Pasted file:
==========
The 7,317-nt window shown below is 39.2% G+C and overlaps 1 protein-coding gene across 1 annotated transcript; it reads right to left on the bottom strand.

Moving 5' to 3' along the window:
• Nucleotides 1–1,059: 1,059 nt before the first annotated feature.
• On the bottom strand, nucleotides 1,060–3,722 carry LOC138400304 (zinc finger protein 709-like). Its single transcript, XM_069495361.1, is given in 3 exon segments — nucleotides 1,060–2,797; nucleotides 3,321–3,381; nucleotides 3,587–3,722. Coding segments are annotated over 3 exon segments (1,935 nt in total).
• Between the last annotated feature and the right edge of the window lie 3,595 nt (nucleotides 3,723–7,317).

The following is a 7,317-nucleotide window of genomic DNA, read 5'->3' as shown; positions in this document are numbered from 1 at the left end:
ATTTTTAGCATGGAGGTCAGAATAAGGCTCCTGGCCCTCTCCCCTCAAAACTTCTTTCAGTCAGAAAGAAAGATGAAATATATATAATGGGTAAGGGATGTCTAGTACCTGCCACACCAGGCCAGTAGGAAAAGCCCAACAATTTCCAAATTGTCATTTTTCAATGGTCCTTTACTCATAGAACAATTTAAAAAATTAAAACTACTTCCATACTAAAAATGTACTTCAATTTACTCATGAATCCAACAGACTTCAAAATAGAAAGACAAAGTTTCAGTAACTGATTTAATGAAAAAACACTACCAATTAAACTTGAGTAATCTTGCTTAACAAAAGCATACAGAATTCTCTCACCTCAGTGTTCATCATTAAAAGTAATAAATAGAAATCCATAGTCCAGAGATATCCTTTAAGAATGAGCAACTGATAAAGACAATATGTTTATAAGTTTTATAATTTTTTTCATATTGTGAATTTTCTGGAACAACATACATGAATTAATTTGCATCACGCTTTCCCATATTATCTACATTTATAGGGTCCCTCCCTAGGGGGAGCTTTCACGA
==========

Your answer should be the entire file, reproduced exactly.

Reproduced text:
The 7,317-nt window shown below is 39.2% G+C and overlaps 1 protein-coding gene across 1 annotated transcript; it reads right to left on the bottom strand.

Moving 5' to 3' along the window:
• Nucleotides 1–1,059: 1,059 nt before the first annotated feature.
• On the bottom strand, nucleotides 1,060–3,722 carry LOC138400304 (zinc finger protein 709-like). Its single transcript, XM_069495361.1, is given in 3 exon segments — nucleotides 1,060–2,797; nucleotides 3,321–3,381; nucleotides 3,587–3,722. Coding segments are annotated over 3 exon segments (1,935 nt in total).
• Between the last annotated feature and the right edge of the window lie 3,595 nt (nucleotides 3,723–7,317).

The following is a 7,317-nucleotide window of genomic DNA, read 5'->3' as shown; positions in this document are numbered from 1 at the left end:
ATTTTTAGCATGGAGGTCAGAATAAGGCTCCTGGCCCTCTCCCCTCAAAACTTCTTTCAGTCAGAAAGAAAGATGAAATATATATAATGGGTAAGGGATGTCTAGTACCTGCCACACCAGGCCAGTAGGAAAAGCCCAACAATTTCCAAATTGTCATTTTTCAATGGTCCTTTACTCATAGAACAATTTAAAAAATTAAAACTACTTCCATACTAAAAATGTACTTCAATTTACTCATGAATCCAACAGACTTCAAAATAGAAAGACAAAGTTTCAGTAACTGATTTAATGAAAAAACACTACCAATTAAACTTGAGTAATCTTGCTTAACAAAAGCATACAGAATTCTCTCACCTCAGTGTTCATCATTAAAAGTAATAAATAGAAATCCATAGTCCAGAGATATCCTTTAAGAATGAGCAACTGATAAAGACAATATGTTTATAAGTTTTATAATTTTTTTCATATTGTGAATTTTCTGGAACAACATACATGAATTAATTTGCATCACGCTTTCCCATATTATCTACATTTATAGGGTCCCTCCCTAGGGGGAGCTTTCACGA